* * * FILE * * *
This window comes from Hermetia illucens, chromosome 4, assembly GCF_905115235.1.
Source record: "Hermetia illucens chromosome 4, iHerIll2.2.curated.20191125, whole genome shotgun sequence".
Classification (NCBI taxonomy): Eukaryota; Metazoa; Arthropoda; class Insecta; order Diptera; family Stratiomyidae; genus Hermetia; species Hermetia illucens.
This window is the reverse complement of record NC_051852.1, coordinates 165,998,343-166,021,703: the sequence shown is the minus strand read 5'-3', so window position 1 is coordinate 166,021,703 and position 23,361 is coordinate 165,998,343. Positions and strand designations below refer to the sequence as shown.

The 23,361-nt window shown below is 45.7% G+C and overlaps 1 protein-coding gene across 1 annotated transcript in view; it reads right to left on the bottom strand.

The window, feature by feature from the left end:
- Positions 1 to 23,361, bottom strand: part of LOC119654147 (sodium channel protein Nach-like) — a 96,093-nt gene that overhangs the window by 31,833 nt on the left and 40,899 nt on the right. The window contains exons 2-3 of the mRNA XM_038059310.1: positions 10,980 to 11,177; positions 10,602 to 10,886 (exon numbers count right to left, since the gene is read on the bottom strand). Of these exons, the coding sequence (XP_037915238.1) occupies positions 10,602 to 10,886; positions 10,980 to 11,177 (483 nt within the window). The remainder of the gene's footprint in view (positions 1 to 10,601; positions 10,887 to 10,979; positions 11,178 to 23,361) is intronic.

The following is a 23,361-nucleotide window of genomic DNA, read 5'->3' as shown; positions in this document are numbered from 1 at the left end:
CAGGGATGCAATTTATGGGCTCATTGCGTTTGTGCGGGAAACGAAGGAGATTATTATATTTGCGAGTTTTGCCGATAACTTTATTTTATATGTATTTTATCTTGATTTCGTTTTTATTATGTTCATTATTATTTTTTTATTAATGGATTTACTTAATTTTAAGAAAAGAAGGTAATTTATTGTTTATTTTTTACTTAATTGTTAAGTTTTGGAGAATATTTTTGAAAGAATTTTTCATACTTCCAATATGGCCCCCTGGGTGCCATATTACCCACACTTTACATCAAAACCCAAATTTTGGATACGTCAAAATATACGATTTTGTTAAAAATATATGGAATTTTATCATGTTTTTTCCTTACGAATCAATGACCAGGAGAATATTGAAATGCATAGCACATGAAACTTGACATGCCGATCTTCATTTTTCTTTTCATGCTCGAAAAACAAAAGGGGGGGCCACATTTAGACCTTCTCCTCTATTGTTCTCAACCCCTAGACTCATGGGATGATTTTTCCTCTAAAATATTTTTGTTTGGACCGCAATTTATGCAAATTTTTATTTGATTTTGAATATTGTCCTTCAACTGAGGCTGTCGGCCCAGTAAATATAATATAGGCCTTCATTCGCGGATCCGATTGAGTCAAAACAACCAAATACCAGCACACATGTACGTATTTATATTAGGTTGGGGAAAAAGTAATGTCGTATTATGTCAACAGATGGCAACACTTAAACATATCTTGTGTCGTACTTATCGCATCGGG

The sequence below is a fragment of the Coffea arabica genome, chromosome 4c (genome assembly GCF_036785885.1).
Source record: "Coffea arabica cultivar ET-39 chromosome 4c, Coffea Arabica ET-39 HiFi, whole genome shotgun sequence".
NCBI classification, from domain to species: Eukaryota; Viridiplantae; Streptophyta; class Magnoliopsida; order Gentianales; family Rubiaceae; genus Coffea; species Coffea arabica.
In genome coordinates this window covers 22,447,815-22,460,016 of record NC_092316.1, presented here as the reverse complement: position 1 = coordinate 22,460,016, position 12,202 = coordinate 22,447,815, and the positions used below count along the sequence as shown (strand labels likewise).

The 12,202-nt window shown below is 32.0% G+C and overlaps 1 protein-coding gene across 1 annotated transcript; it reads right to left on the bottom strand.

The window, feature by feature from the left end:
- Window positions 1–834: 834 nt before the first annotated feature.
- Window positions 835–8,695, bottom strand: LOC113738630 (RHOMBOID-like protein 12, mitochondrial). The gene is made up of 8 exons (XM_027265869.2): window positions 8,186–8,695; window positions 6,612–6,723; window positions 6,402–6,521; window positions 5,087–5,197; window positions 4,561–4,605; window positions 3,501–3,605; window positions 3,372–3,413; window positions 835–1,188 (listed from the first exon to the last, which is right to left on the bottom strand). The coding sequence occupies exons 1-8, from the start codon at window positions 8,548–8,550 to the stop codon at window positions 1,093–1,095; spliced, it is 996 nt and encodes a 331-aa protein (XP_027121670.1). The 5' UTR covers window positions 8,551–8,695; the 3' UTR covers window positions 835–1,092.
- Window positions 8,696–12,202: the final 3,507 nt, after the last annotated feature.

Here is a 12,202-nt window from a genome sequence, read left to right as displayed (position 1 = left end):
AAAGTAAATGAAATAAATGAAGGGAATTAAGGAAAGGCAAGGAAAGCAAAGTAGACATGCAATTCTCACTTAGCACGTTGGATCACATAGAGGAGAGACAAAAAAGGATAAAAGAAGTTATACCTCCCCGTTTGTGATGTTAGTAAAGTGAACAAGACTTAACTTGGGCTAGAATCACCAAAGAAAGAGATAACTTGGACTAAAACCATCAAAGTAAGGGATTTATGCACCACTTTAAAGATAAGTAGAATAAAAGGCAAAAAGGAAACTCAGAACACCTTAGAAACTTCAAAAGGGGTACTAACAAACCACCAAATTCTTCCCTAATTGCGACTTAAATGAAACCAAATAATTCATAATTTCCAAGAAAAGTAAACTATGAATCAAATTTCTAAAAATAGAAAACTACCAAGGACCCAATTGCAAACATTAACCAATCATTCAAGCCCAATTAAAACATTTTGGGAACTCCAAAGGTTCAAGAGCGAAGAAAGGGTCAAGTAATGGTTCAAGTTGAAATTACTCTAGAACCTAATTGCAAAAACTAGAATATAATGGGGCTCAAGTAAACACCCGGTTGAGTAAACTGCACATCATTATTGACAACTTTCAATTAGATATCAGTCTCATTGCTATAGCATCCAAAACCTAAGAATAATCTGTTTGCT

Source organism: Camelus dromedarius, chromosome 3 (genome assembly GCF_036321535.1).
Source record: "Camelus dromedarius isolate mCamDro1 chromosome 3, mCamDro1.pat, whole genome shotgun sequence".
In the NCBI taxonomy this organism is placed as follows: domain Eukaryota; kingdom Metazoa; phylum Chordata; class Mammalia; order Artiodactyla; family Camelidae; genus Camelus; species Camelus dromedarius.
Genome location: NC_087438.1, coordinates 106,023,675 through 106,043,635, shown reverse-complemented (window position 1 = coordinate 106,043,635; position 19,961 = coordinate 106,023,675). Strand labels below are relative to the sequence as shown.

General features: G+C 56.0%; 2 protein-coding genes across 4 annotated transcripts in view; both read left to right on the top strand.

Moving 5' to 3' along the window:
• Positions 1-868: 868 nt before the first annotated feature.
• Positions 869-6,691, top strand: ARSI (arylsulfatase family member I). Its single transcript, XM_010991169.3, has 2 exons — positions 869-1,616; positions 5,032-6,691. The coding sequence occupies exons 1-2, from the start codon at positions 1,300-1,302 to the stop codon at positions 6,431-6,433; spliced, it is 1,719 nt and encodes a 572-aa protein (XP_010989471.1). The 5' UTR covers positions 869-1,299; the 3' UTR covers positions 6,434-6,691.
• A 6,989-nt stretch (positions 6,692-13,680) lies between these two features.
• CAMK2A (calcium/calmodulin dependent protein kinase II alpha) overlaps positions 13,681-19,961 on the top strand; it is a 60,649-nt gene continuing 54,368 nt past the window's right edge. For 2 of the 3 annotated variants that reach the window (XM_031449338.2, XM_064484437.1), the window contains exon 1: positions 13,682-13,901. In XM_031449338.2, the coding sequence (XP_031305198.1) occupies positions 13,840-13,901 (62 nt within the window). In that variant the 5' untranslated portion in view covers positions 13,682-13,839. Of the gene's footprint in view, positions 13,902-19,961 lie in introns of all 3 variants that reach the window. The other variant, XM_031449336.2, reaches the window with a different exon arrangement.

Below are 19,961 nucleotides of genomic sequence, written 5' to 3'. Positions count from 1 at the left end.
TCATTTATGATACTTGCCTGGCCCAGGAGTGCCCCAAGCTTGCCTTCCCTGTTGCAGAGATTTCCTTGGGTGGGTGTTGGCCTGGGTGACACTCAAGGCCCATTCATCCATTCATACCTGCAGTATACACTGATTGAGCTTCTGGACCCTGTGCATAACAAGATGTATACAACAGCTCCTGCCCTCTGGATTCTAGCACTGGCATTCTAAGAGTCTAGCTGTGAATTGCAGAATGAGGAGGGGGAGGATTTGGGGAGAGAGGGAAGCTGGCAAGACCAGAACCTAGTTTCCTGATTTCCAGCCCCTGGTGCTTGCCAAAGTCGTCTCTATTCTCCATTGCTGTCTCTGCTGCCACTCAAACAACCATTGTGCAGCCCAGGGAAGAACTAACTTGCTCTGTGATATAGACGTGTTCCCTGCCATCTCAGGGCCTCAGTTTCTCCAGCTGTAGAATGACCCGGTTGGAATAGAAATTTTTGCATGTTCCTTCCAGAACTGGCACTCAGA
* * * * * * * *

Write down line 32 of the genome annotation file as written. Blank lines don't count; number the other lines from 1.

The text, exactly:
TCATTTATGATACTTGCCTGGCCCAGGAGTGCCCCAAGCTTGCCTTCCCTGTTGCAGAGATTTCCTTGGGTGGGTGTTGGCCTGGGTGACACTCAAGGCCCATTCATCCATTCATACCTGCAGTATACACTGATTGAGCTTCTGGACCCTGTGCATAACAAGATGTATACAACAGCTCCTGCCCTCTGGATTCTAGCACTGGCATTCTAAGAGTCTAGCTGTGAATTGCAGAATGAGGAGGGGGAGGATTTGGGGAGAGAGGGAAGCTGGCAAGACCAGAACCTAGTTTCCTGATTTCCAGCCCCTGGTGCTTGCCAAAGTCGTCTCTATTCTCCATTGCTGTCTCTGCTGCCACTCAAACAACCATTGTGCAGCCCAGGGAAGAACTAACTTGCTCTGTGATATAGACGTGTTCCCTGCCATCTCAGGGCCTCAGTTTCTCCAGCTGTAGAATGACCCGGTTGGAATAGAAATTTTTGCATGTTCCTTCCAGAACTGGCACTCAGA